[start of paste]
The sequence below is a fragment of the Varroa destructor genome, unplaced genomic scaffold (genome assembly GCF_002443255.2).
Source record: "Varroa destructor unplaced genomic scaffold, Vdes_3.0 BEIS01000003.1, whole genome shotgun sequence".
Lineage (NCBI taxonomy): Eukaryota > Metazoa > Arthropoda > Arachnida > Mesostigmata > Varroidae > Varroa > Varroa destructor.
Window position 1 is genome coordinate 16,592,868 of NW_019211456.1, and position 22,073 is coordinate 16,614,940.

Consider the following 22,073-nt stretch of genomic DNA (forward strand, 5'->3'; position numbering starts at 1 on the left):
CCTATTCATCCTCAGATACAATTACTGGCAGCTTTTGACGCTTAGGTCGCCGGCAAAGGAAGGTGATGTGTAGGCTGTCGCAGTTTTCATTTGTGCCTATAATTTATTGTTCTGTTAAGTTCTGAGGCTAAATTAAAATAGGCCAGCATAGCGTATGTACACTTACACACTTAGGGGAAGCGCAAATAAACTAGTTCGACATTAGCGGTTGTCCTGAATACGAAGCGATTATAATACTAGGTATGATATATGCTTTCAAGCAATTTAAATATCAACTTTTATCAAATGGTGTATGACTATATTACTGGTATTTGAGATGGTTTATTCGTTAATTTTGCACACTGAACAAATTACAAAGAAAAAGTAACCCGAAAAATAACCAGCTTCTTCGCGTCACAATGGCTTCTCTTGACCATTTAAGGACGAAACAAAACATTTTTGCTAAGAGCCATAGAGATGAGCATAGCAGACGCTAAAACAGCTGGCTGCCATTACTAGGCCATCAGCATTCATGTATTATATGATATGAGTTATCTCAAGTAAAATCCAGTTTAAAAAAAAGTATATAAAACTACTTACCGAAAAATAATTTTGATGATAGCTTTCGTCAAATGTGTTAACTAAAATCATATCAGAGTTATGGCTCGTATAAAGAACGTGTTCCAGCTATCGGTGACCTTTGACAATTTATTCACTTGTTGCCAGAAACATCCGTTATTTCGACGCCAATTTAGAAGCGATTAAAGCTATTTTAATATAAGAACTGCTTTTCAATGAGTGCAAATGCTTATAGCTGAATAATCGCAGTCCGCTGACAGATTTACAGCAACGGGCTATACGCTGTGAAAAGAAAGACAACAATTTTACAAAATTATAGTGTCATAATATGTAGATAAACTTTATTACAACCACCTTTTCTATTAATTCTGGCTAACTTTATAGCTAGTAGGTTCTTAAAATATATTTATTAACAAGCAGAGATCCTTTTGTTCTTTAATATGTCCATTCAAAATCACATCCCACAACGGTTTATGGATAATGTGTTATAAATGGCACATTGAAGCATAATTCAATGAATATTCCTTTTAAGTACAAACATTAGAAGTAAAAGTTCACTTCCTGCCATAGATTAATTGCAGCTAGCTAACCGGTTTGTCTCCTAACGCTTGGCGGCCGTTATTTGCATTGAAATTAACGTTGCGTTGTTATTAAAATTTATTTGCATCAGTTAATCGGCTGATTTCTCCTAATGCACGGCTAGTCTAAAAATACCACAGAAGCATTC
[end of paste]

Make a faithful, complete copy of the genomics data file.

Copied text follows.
The sequence below is a fragment of the Varroa destructor genome, unplaced genomic scaffold (genome assembly GCF_002443255.2).
Source record: "Varroa destructor unplaced genomic scaffold, Vdes_3.0 BEIS01000003.1, whole genome shotgun sequence".
Lineage (NCBI taxonomy): Eukaryota > Metazoa > Arthropoda > Arachnida > Mesostigmata > Varroidae > Varroa > Varroa destructor.
Window position 1 is genome coordinate 16,592,868 of NW_019211456.1, and position 22,073 is coordinate 16,614,940.

Consider the following 22,073-nt stretch of genomic DNA (forward strand, 5'->3'; position numbering starts at 1 on the left):
CCTATTCATCCTCAGATACAATTACTGGCAGCTTTTGACGCTTAGGTCGCCGGCAAAGGAAGGTGATGTGTAGGCTGTCGCAGTTTTCATTTGTGCCTATAATTTATTGTTCTGTTAAGTTCTGAGGCTAAATTAAAATAGGCCAGCATAGCGTATGTACACTTACACACTTAGGGGAAGCGCAAATAAACTAGTTCGACATTAGCGGTTGTCCTGAATACGAAGCGATTATAATACTAGGTATGATATATGCTTTCAAGCAATTTAAATATCAACTTTTATCAAATGGTGTATGACTATATTACTGGTATTTGAGATGGTTTATTCGTTAATTTTGCACACTGAACAAATTACAAAGAAAAAGTAACCCGAAAAATAACCAGCTTCTTCGCGTCACAATGGCTTCTCTTGACCATTTAAGGACGAAACAAAACATTTTTGCTAAGAGCCATAGAGATGAGCATAGCAGACGCTAAAACAGCTGGCTGCCATTACTAGGCCATCAGCATTCATGTATTATATGATATGAGTTATCTCAAGTAAAATCCAGTTTAAAAAAAAGTATATAAAACTACTTACCGAAAAATAATTTTGATGATAGCTTTCGTCAAATGTGTTAACTAAAATCATATCAGAGTTATGGCTCGTATAAAGAACGTGTTCCAGCTATCGGTGACCTTTGACAATTTATTCACTTGTTGCCAGAAACATCCGTTATTTCGACGCCAATTTAGAAGCGATTAAAGCTATTTTAATATAAGAACTGCTTTTCAATGAGTGCAAATGCTTATAGCTGAATAATCGCAGTCCGCTGACAGATTTACAGCAACGGGCTATACGCTGTGAAAAGAAAGACAACAATTTTACAAAATTATAGTGTCATAATATGTAGATAAACTTTATTACAACCACCTTTTCTATTAATTCTGGCTAACTTTATAGCTAGTAGGTTCTTAAAATATATTTATTAACAAGCAGAGATCCTTTTGTTCTTTAATATGTCCATTCAAAATCACATCCCACAACGGTTTATGGATAATGTGTTATAAATGGCACATTGAAGCATAATTCAATGAATATTCCTTTTAAGTACAAACATTAGAAGTAAAAGTTCACTTCCTGCCATAGATTAATTGCAGCTAGCTAACCGGTTTGTCTCCTAACGCTTGGCGGCCGTTATTTGCATTGAAATTAACGTTGCGTTGTTATTAAAATTTATTTGCATCAGTTAATCGGCTGATTTCTCCTAATGCACGGCTAGTCTAAAAATACCACAGAAGCATTC